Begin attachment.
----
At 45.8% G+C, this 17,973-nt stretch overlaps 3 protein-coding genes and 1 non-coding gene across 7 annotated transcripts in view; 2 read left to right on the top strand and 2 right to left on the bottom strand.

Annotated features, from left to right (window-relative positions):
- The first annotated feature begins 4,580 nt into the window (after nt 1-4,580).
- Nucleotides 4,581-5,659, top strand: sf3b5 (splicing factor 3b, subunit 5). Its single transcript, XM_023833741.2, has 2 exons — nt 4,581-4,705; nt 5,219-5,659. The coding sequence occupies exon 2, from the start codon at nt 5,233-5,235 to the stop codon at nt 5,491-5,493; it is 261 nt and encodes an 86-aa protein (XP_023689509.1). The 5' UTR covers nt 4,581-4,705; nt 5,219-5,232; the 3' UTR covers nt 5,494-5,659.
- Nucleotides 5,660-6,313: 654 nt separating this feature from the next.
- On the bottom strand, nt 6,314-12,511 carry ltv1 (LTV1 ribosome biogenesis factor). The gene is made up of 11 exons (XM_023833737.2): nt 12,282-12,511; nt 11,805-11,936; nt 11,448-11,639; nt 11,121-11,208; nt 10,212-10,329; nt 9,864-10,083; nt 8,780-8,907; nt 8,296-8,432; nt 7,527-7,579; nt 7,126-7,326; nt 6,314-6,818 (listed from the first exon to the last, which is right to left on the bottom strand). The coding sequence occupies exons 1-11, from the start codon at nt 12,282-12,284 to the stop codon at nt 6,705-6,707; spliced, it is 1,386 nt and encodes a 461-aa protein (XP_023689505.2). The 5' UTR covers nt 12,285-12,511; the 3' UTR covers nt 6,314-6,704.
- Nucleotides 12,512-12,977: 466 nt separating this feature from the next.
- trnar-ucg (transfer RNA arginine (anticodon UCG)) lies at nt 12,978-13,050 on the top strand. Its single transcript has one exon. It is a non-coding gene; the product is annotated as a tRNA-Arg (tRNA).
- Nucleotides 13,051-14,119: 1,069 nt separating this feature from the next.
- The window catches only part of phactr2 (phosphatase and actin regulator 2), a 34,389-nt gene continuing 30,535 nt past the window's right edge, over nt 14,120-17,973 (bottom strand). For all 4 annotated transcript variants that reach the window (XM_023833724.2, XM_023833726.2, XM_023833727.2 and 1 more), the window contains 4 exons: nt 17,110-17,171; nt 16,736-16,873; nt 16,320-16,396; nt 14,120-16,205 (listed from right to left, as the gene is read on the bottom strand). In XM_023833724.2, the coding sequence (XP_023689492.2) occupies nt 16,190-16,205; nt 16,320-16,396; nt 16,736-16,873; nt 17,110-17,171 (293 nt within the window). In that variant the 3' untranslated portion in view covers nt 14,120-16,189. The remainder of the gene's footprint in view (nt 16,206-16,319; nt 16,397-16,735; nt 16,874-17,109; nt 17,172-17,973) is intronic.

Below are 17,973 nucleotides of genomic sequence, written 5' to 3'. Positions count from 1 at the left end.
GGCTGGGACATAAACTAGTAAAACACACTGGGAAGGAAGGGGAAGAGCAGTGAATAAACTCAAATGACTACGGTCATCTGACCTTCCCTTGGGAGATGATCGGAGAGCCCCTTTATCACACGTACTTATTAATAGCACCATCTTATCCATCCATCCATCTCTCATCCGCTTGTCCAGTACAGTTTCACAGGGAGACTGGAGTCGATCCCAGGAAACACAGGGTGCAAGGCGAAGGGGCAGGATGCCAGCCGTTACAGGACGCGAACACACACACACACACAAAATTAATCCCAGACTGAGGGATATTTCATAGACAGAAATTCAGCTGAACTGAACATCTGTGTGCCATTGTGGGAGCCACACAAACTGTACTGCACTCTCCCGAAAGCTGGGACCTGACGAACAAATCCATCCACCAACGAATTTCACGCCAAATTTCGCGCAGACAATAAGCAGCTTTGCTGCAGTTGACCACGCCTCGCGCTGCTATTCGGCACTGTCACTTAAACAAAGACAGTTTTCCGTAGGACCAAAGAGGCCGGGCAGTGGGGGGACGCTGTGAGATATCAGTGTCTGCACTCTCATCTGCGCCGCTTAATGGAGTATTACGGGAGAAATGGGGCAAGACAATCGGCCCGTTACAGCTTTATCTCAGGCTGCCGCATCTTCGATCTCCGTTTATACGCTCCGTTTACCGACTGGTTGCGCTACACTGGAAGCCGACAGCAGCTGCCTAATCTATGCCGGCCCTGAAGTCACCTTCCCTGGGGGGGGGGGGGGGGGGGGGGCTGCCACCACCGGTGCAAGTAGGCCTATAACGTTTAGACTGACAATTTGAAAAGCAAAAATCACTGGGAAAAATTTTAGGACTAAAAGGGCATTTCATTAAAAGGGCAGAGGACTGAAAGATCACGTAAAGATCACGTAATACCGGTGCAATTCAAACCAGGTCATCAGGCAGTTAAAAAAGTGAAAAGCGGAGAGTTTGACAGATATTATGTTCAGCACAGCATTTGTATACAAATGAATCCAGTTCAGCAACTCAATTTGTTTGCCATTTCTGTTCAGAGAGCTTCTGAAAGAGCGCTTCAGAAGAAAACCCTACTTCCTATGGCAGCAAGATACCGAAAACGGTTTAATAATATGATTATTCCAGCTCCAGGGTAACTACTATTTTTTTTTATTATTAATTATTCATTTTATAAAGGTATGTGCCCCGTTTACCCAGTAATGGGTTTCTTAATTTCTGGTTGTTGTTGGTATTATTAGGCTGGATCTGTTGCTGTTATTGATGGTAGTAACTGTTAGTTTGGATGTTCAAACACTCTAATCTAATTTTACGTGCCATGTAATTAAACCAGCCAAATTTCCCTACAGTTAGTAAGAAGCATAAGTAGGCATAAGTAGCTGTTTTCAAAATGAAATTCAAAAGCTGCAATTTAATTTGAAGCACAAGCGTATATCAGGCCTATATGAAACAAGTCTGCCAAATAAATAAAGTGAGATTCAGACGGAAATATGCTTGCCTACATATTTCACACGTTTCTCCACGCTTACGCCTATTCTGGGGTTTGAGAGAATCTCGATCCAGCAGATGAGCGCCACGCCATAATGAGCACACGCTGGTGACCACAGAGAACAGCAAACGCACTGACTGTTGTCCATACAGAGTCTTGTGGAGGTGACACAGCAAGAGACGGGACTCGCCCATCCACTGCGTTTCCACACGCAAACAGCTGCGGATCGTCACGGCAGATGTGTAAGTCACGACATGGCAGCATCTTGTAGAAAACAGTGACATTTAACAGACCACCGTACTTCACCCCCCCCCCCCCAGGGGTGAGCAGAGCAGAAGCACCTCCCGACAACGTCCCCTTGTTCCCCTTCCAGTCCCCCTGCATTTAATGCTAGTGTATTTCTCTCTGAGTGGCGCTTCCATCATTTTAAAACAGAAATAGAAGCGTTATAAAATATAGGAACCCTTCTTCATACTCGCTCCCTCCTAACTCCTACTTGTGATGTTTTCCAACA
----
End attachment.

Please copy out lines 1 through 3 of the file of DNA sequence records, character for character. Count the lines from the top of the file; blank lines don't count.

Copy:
At 45.8% G+C, this 17,973-nt stretch overlaps 3 protein-coding genes and 1 non-coding gene across 7 annotated transcripts in view; 2 read left to right on the top strand and 2 right to left on the bottom strand.

Annotated features, from left to right (window-relative positions):
- The first annotated feature begins 4,580 nt into the window (after nt 1-4,580).